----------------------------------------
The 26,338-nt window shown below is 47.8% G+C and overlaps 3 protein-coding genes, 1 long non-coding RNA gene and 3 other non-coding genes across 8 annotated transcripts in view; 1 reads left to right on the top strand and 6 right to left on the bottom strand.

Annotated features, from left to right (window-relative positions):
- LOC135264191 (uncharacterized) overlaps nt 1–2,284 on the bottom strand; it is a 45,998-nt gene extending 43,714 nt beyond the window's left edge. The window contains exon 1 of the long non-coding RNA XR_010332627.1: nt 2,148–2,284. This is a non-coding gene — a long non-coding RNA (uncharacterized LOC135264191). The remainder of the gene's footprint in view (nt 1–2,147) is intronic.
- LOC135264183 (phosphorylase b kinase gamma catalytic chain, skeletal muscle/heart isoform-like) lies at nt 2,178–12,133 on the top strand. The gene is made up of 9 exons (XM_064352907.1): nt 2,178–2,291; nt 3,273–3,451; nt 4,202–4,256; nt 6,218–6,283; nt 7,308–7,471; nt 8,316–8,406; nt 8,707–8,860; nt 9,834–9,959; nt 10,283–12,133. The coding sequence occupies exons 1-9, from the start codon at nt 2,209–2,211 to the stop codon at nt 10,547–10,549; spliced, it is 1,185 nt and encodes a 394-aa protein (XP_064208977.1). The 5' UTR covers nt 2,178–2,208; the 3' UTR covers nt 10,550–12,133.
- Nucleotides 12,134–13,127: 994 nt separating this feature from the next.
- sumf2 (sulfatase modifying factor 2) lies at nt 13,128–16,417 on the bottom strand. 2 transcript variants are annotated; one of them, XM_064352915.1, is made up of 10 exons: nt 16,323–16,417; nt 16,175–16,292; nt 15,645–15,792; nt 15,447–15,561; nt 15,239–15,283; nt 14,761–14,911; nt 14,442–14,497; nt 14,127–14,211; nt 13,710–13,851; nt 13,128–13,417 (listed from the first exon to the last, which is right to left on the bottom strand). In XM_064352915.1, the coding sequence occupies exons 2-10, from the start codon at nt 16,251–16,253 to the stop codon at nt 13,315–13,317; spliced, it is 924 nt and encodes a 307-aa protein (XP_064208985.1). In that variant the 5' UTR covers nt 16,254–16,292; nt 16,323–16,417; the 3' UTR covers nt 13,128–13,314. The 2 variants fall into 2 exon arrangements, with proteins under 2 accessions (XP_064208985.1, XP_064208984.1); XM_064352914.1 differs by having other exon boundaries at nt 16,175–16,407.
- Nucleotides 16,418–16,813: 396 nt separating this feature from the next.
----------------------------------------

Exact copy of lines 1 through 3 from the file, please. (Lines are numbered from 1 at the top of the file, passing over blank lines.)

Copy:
The 26,338-nt window shown below is 47.8% G+C and overlaps 3 protein-coding genes, 1 long non-coding RNA gene and 3 other non-coding genes across 8 annotated transcripts in view; 1 reads left to right on the top strand and 6 right to left on the bottom strand.

Annotated features, from left to right (window-relative positions):
- LOC135264191 (uncharacterized) overlaps nt 1–2,284 on the bottom strand; it is a 45,998-nt gene extending 43,714 nt beyond the window's left edge. The window contains exon 1 of the long non-coding RNA XR_010332627.1: nt 2,148–2,284. This is a non-coding gene — a long non-coding RNA (uncharacterized LOC135264191). The remainder of the gene's footprint in view (nt 1–2,147) is intronic.